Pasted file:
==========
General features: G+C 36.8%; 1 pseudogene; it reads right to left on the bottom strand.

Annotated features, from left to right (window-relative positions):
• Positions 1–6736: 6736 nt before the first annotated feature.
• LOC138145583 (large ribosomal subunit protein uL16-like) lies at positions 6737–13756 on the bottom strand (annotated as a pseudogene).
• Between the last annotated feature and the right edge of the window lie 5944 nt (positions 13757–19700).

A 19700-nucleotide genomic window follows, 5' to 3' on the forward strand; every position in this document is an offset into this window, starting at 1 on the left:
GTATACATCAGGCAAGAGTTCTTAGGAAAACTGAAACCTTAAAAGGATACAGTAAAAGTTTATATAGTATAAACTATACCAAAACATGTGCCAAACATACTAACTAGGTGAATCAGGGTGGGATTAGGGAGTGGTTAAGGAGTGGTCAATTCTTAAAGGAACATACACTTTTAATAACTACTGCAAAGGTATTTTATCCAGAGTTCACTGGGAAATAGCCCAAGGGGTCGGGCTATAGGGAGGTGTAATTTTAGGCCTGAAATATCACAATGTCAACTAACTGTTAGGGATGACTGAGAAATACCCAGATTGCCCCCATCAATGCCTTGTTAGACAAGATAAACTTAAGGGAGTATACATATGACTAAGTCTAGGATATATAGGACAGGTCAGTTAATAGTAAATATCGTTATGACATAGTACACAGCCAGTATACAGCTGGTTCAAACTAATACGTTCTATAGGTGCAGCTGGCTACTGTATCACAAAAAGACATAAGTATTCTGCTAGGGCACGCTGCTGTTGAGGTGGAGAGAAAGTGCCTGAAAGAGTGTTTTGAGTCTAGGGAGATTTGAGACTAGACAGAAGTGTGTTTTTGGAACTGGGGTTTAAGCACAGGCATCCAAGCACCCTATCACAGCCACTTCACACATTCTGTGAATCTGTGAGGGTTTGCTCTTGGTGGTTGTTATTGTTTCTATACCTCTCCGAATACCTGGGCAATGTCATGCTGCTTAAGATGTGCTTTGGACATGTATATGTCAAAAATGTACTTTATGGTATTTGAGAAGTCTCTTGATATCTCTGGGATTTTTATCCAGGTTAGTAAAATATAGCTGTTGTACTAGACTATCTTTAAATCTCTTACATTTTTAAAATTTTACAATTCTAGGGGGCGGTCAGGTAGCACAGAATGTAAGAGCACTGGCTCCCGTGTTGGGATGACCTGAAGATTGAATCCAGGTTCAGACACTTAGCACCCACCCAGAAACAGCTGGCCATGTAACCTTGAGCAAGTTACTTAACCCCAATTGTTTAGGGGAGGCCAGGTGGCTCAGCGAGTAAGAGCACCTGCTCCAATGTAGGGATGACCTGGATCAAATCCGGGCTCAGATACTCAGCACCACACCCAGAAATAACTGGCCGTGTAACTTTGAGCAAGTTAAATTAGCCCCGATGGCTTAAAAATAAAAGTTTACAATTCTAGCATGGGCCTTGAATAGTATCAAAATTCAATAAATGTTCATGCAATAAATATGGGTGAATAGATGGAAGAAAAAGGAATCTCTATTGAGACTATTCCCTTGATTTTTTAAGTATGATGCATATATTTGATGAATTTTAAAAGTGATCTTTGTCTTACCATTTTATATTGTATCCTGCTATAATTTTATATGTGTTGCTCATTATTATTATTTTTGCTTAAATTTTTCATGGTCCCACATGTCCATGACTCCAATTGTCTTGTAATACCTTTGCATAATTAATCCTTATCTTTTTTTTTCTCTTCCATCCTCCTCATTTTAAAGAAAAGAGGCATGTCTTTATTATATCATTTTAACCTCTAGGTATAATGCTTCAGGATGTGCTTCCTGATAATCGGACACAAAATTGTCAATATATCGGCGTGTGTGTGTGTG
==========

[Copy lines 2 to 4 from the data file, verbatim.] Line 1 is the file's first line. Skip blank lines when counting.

Annotated features, from left to right (window-relative positions):
• Positions 1–6736: 6736 nt before the first annotated feature.
• LOC138145583 (large ribosomal subunit protein uL16-like) lies at positions 6737–13756 on the bottom strand (annotated as a pseudogene).